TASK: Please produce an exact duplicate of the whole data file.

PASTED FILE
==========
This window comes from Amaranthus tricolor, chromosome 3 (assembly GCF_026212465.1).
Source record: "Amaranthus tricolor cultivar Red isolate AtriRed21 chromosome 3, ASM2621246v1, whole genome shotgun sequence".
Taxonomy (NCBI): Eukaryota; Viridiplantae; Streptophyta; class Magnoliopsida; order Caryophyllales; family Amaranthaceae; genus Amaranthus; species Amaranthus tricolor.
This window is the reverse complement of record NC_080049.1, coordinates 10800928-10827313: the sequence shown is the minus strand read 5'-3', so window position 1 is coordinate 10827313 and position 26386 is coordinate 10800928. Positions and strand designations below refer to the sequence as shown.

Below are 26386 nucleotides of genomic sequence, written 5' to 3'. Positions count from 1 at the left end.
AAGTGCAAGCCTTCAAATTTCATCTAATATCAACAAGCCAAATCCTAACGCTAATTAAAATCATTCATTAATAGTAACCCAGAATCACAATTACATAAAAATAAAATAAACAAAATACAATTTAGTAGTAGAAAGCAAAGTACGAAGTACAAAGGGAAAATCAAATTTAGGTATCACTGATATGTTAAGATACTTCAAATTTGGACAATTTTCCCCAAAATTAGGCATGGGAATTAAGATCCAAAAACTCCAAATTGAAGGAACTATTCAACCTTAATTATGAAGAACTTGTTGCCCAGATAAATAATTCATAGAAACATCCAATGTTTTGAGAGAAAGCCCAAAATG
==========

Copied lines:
This window comes from Amaranthus tricolor, chromosome 3 (assembly GCF_026212465.1).
Source record: "Amaranthus tricolor cultivar Red isolate AtriRed21 chromosome 3, ASM2621246v1, whole genome shotgun sequence".
Taxonomy (NCBI): Eukaryota; Viridiplantae; Streptophyta; class Magnoliopsida; order Caryophyllales; family Amaranthaceae; genus Amaranthus; species Amaranthus tricolor.
This window is the reverse complement of record NC_080049.1, coordinates 10800928-10827313: the sequence shown is the minus strand read 5'-3', so window position 1 is coordinate 10827313 and position 26386 is coordinate 10800928. Positions and strand designations below refer to the sequence as shown.

Below are 26386 nucleotides of genomic sequence, written 5' to 3'. Positions count from 1 at the left end.
AAGTGCAAGCCTTCAAATTTCATCTAATATCAACAAGCCAAATCCTAACGCTAATTAAAATCATTCATTAATAGTAACCCAGAATCACAATTACATAAAAATAAAATAAACAAAATACAATTTAGTAGTAGAAAGCAAAGTACGAAGTACAAAGGGAAAATCAAATTTAGGTATCACTGATATGTTAAGATACTTCAAATTTGGACAATTTTCCCCAAAATTAGGCATGGGAATTAAGATCCAAAAACTCCAAATTGAAGGAACTATTCAACCTTAATTATGAAGAACTTGTTGCCCAGATAAATAATTCATAGAAACATCCAATGTTTTGAGAGAAAGCCCAAAATG